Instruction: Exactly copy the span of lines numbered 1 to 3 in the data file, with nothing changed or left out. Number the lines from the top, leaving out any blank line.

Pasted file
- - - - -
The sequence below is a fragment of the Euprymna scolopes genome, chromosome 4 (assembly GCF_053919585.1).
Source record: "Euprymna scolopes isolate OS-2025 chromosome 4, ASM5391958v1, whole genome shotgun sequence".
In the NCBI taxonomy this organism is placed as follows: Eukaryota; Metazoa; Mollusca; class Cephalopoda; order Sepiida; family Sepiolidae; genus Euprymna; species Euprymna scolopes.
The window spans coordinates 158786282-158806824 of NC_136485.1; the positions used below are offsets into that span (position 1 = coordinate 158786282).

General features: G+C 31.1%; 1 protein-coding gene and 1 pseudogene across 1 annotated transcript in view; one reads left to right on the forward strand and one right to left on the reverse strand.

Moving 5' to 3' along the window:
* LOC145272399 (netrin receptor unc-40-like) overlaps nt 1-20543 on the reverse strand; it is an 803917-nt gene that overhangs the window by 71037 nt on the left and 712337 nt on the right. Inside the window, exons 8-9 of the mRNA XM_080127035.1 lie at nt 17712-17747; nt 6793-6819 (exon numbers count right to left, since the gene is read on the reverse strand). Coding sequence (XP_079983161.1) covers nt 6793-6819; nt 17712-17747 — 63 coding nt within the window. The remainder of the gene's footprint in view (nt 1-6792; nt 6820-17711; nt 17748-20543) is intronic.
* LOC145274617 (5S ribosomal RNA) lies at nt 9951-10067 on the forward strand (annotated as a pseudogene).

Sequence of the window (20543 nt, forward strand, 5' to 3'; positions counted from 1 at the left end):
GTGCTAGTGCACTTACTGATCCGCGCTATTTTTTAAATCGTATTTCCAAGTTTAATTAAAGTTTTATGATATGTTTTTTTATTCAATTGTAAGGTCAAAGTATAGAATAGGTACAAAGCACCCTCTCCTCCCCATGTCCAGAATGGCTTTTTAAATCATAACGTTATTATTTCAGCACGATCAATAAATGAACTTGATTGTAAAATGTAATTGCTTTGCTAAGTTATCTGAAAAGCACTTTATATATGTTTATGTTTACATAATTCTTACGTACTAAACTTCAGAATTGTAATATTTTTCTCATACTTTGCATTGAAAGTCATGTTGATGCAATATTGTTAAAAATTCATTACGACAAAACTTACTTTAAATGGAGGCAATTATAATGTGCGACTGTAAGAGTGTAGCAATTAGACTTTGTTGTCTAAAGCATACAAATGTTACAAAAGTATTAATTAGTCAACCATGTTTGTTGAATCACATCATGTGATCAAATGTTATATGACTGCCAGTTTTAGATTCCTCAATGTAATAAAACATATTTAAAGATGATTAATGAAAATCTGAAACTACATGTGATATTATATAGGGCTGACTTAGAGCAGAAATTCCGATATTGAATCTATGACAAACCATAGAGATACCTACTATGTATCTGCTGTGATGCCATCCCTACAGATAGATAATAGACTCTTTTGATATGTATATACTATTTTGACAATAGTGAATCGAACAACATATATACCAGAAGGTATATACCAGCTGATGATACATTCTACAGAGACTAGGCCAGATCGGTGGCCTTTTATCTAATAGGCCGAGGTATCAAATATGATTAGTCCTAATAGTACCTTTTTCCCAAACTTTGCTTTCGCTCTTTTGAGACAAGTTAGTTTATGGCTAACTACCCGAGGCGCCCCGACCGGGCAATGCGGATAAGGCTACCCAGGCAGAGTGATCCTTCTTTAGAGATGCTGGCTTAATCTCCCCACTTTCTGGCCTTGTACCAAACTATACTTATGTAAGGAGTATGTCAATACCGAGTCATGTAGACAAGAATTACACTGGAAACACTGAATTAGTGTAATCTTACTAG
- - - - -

The sequence below is a fragment of the Euprymna scolopes genome, chromosome 4 (assembly GCF_053919585.1).
Source record: "Euprymna scolopes isolate OS-2025 chromosome 4, ASM5391958v1, whole genome shotgun sequence".
In the NCBI taxonomy this organism is placed as follows: Eukaryota; Metazoa; Mollusca; class Cephalopoda; order Sepiida; family Sepiolidae; genus Euprymna; species Euprymna scolopes.